Something I love about Egyptian blogs is our tendency to complain. Firstly because we're Egyptian and its our nature and secondly because we have so much to complain about.
Among our complaints this week: international scandals, intellectual persecution, the Egyptian Legal system (or lack thereof), the question of beauty and as usual, religious persecution rounding out the group.
A couple months ago a former Egyptian double agent named Ashraf Marwan died when he “jumped” off his balcony while in London. (a favorite assassination technique of the Egyptian Secret Police. See Suad Hosny). His mysterious death has raised a lot of questions. Zeinobia points out his not-so-honest former dealings.
Strangely no one in the official newspaper spoke about the profession, the real profession of Ashraf Marwan; they did not speak from where he got these millions which became billions afterwards, not that only, now they are forgetting that he used to be an arm dealer with one hell of a history from profiting from other’s death like in the case of Iran-Iraq war, it is enough that his name was mentioned in the Iran Contra affair along with Adnan Khashoggi whom years later turned out to be also a pimp too for the Saudi Royalties
When it comes to the Israel-Palestine debate
Norman Finkelstein is one of the most famous intellectuals on the topic. His criticisms of Israel have made him the target of hatred and has recently resulted in the denial of his tenure at DePaul University, the Arabist chimes in…
By Monday, the books for his course had been pulled from the DePaul bookstore’s shelves, while his case was restarting a firestorm of protest. The American Association of University Professors was preparing a letter to the university, protesting Finkelstein’s treatment as a serious violation of academic ethics.
Finkelstein vowed not to take the rebuff lying down—or, perhaps more correctly, to do something just like that. In addition to canceling his course, the university informed him that his office was no longer his.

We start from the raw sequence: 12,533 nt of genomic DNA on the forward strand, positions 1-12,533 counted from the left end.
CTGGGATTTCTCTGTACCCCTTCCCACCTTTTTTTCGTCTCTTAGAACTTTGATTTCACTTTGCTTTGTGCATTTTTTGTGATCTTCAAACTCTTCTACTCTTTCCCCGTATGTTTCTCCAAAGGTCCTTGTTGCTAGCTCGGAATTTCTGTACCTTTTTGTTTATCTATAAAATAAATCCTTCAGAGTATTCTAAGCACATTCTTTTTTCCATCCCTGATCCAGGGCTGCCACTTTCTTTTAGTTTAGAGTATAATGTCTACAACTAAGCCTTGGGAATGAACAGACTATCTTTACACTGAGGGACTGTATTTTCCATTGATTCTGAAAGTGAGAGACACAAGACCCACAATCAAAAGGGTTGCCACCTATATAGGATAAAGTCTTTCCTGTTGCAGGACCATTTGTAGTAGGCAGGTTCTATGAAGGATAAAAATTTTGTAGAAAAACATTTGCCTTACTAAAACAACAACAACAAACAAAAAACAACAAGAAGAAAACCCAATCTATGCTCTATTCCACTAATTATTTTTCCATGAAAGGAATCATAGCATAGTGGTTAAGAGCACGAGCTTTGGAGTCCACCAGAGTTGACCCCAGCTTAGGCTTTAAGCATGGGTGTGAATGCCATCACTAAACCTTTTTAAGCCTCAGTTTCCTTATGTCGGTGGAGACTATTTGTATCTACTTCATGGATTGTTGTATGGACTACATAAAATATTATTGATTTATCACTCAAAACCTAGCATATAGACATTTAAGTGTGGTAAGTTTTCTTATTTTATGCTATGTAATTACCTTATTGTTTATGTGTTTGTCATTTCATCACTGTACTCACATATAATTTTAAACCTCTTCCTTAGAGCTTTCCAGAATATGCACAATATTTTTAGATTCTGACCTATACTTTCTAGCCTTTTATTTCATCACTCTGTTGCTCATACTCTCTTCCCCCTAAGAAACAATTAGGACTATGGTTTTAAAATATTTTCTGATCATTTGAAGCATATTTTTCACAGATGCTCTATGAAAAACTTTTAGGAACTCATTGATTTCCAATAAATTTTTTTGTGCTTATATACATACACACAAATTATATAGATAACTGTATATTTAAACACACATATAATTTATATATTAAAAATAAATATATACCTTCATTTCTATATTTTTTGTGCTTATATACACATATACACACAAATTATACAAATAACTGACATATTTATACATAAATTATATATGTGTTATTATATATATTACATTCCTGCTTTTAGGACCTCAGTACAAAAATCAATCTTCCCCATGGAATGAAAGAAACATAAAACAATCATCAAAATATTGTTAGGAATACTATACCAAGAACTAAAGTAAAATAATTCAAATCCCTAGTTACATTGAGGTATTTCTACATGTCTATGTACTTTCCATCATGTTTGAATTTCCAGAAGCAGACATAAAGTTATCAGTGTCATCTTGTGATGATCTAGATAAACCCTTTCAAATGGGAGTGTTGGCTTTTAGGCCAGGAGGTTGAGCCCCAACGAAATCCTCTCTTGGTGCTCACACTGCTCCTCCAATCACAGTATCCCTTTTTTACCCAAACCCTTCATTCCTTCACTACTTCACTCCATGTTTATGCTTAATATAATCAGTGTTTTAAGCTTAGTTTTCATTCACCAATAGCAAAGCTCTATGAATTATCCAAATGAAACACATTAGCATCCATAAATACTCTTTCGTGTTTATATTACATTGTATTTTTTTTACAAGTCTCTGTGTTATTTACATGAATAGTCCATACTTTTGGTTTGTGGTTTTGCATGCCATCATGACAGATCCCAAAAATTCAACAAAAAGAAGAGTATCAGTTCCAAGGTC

Egyptian Legal System (and lack of it)
As much as the Egyptian Blogosphere fights for freedom, none of us are about to complain when the Government cracks down on the Muslim Brotherhood, fair or not. When Brotherhood members are held and released they are picked up again within hours. The Skeptic notes:
`Abd al-Monim Mahmud, himself detained earlier this year, reports that while two Brotherhood MPs have been released on bail, five Brothers were immediately detained again after prosecutors ordered their release, and a court threw out a prosecutor’s order to release four others:
The Question of Beauty
Beauty in the West vs. Everywhere else. Ha Ana Za with her usual enlightening analysis…
The Western ideal of beauty is often characterised as petite, blonde, buxom and blue eyed and yet how many people around the world actually fit this stereotype?
Actually a little less than 1.8% of the world's human population fit into such a category so is it perhaps the rarity of such individuals that make them so attractive?
Ideals of beauty are a part of every culture. If we look at images throughout Western history alone, we can see these ideals change according to what is valued and needed by the culture’s world view. Often a culture’s ideals oppress the body. This is true of our era where the oppression of women and the cult of thinness are linked to the objectification of all living bodies. We live in a society that emphasizes the surface, not the substance of the human being. After over 25 years of feminism, women’s’ self-image, as well as social and economic success are still largely determined by their looks.
Small groups like the Baha'i are easily overlooked in Egypt but their right to freedom correspond to the freedoms of all the countries citizens, therefore Baha'i freedoms equal Egyptian freedoms. Bilo at Baha'i Faith in Egypt challenges the undying ID card hurdle.
This video clip, entitled “Egypt Tourism Ad” was just published by the Muslim Network for Baha'i Rights on YouTube. It depicts the dilemma of certain citizens of Egypt, such as Baha'is, who are denied their ID cards because of their religious affiliation. Egypt will only allow the entry of one of three religions on the mandated computerized ID card forms, namely: Muslim, Christian or Jewish. If anyone belongs to any other Faith than these three, then the person is denied the ID card. The application form also clearly states that the entry of any false statements will lead to imprisonment and heavy fines. A citizen of Egypt without ID card is considered non-existent and cannot have any rights in his or her own country. All essential services in Egypt mandates the use of ID cards. The lack of such documents in Egypt amounts to Civil Death.
As long as we're writing and you're reading things will get better as we gather a collective voice. So on that note I'll see you here next week.